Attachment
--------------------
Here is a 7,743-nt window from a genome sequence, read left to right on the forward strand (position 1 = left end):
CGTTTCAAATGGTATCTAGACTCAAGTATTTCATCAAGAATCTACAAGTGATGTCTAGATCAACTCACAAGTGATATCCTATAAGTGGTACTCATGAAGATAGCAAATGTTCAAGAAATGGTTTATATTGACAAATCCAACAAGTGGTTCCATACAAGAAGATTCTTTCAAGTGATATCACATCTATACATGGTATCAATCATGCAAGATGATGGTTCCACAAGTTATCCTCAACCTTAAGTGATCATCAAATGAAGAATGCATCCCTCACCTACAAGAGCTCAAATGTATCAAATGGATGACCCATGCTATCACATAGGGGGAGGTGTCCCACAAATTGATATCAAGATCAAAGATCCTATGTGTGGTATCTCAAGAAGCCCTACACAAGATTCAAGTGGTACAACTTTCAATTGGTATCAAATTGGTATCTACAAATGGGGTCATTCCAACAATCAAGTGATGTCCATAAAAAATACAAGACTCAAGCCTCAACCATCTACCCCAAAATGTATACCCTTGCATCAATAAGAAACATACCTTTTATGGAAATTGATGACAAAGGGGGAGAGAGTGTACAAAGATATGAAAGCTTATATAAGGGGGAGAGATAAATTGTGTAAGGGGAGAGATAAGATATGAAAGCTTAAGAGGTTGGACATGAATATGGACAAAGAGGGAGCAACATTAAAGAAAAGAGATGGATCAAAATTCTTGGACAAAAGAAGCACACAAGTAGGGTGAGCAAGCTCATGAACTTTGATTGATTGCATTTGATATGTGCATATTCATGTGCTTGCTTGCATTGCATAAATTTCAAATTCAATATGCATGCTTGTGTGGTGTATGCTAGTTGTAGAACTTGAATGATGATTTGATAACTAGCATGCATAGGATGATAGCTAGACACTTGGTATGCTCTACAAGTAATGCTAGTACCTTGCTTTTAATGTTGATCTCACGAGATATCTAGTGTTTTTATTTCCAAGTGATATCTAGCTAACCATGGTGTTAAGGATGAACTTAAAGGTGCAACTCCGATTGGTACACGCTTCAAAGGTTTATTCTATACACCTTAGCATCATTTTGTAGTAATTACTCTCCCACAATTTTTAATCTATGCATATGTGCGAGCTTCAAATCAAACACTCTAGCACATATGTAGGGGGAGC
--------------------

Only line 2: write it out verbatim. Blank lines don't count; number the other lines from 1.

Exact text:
CGTTTCAAATGGTATCTAGACTCAAGTATTTCATCAAGAATCTACAAGTGATGTCTAGATCAACTCACAAGTGATATCCTATAAGTGGTACTCATGAAGATAGCAAATGTTCAAGAAATGGTTTATATTGACAAATCCAACAAGTGGTTCCATACAAGAAGATTCTTTCAAGTGATATCACATCTATACATGGTATCAATCATGCAAGATGATGGTTCCACAAGTTATCCTCAACCTTAAGTGATCATCAAATGAAGAATGCATCCCTCACCTACAAGAGCTCAAATGTATCAAATGGATGACCCATGCTATCACATAGGGGGAGGTGTCCCACAAATTGATATCAAGATCAAAGATCCTATGTGTGGTATCTCAAGAAGCCCTACACAAGATTCAAGTGGTACAACTTTCAATTGGTATCAAATTGGTATCTACAAATGGGGTCATTCCAACAATCAAGTGATGTCCATAAAAAATACAAGACTCAAGCCTCAACCATCTACCCCAAAATGTATACCCTTGCATCAATAAGAAACATACCTTTTATGGAAATTGATGACAAAGGGGGAGAGAGTGTACAAAGATATGAAAGCTTATATAAGGGGGAGAGATAAATTGTGTAAGGGGAGAGATAAGATATGAAAGCTTAAGAGGTTGGACATGAATATGGACAAAGAGGGAGCAACATTAAAGAAAAGAGATGGATCAAAATTCTTGGACAAAAGAAGCACACAAGTAGGGTGAGCAAGCTCATGAACTTTGATTGATTGCATTTGATATGTGCATATTCATGTGCTTGCTTGCATTGCATAAATTTCAAATTCAATATGCATGCTTGTGTGGTGTATGCTAGTTGTAGAACTTGAATGATGATTTGATAACTAGCATGCATAGGATGATAGCTAGACACTTGGTATGCTCTACAAGTAATGCTAGTACCTTGCTTTTAATGTTGATCTCACGAGATATCTAGTGTTTTTATTTCCAAGTGATATCTAGCTAACCATGGTGTTAAGGATGAACTTAAAGGTGCAACTCCGATTGGTACACGCTTCAAAGGTTTATTCTATACACCTTAGCATCATTTTGTAGTAATTACTCTCCCACAATTTTTAATCTATGCATATGTGCGAGCTTCAAATCAAACACTCTAGCACATATGTAGGGGGAGC